The importance of selecting a euploid embryo with the maximum implantation potential by mitochondrial scoring is highlighted by the PGS web survey which revealed that 30% of chromosomally normal embryos fail to produce an ongoing pregnancy. A study done by Fragouli et al., in 2017, demonstrated that euploid blastocysts of good morphology, but with high mtDNA levels had a greatly reduced implantation potential. mtDNA quantification was done in 199 euploid blastocysts, transfer of single euploid embryo with a normal mitoscore had an OPR of 64%, while PR with elevated mtDNA levels was 0% (P < 0.0001). Diez-Juan et al. also demonstrated that an increased mtDNA in euploid embryos is related to poor implantation potential and may be indicative of reduced metabolic fuel during oocyte maturation and increased “energetic stress” in the embryo. They proposed the use of “MitoScore” to prioritize embryo transfer. They found that Day-5 embryos with <18.19 (MsA) had an IR of 81%; those with 18.19–24.15 (MsB) had an IR of 50%; those with 24.15–50.58 (MsC) had an IR of 62%; and those with levels >50.58 (MsD) had an IR of 18%. Embryos with mt levels >60 never implanted.
Using PGT-A in combination with mitoscore helped us to improve the IVF outcome in patients who did not fall into the “favorable prognosis” group. It also gave us a strong base for counseling those patients with no euploid embryos.
The improved IVF results reported with the use of PGT-A have led to an increase in the use of this procedure, in the US over 20% cycles are PGT-A cycles. Werlin et al. in 2018 reported that MR is two to six times higher in pregnancies from embryos that are not subject to PGT-A. This results in a significantly delayed time to conception, increased emotional stress of multiple embryo transfers, and a high dropout rate. However, one cannot deny that potential disadvantages of the procedure exist and universal use of PGT-A for embryo screening is discouraged. Issues related to cost, increased need for resources, accuracy of a mosaic diagnosis, and thereby the possibility of discarding embryos that may have resulted in healthy babies are some of the limitations of the procedure. TE biopsy does not provide information of ICM and chromosomal mosaicism though low, remains an issue even at the blastocyst stage.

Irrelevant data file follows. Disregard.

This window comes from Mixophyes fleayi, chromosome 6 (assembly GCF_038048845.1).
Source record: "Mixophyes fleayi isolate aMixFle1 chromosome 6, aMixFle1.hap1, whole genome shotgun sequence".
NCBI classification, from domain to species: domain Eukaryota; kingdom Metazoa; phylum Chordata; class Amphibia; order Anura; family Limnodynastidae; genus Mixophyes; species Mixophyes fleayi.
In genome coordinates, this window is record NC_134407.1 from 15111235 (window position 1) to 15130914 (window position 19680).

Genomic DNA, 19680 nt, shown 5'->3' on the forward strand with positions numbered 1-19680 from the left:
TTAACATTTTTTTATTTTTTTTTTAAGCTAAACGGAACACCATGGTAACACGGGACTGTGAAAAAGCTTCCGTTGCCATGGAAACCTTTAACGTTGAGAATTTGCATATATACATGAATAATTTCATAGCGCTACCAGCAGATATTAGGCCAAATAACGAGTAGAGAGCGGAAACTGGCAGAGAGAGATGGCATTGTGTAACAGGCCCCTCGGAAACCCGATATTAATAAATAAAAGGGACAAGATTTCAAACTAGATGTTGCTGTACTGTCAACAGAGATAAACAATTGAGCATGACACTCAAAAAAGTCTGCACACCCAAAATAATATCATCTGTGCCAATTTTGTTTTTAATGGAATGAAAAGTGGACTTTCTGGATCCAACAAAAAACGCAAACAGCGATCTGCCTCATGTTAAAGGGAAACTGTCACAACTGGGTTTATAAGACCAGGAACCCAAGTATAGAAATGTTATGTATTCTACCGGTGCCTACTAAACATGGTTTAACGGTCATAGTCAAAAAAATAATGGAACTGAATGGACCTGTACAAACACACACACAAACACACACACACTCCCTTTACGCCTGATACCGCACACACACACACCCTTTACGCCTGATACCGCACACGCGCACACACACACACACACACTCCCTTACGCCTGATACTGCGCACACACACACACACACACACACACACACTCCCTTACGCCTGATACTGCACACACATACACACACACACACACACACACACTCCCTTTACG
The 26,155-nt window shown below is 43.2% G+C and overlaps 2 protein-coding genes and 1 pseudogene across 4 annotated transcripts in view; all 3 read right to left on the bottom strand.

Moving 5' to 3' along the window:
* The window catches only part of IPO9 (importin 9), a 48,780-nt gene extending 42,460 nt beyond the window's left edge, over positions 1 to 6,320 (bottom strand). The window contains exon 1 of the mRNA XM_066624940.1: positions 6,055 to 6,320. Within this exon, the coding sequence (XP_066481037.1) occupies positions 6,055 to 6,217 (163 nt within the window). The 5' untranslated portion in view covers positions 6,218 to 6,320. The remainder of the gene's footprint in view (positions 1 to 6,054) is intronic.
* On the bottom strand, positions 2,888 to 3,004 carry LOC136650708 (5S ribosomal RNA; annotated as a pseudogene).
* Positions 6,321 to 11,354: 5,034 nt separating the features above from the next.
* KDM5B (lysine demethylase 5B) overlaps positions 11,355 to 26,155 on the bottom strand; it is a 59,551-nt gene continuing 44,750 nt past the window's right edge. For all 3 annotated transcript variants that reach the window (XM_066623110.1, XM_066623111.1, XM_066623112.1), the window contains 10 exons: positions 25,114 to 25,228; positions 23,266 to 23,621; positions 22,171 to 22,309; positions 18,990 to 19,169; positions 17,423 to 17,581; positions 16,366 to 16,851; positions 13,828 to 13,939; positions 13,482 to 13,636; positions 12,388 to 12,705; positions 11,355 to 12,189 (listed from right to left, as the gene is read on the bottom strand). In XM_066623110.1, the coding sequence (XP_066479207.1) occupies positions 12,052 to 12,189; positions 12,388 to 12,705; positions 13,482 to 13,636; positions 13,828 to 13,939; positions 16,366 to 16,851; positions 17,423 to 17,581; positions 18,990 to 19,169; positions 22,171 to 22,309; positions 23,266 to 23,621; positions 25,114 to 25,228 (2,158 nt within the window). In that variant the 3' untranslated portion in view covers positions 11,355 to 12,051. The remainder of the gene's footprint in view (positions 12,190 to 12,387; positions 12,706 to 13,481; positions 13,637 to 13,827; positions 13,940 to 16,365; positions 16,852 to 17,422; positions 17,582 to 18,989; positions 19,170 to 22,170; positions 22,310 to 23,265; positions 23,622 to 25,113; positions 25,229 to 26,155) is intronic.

| Conclusion|| |
Offering PGT-A with mitoscore to patients for valid indications seems to be an impressive tool to increase implantation and OPRs and decrease TTP. PGT-A also helps in counseling patients, especially those with AMA having nontransferable embryos.
Limitations of our study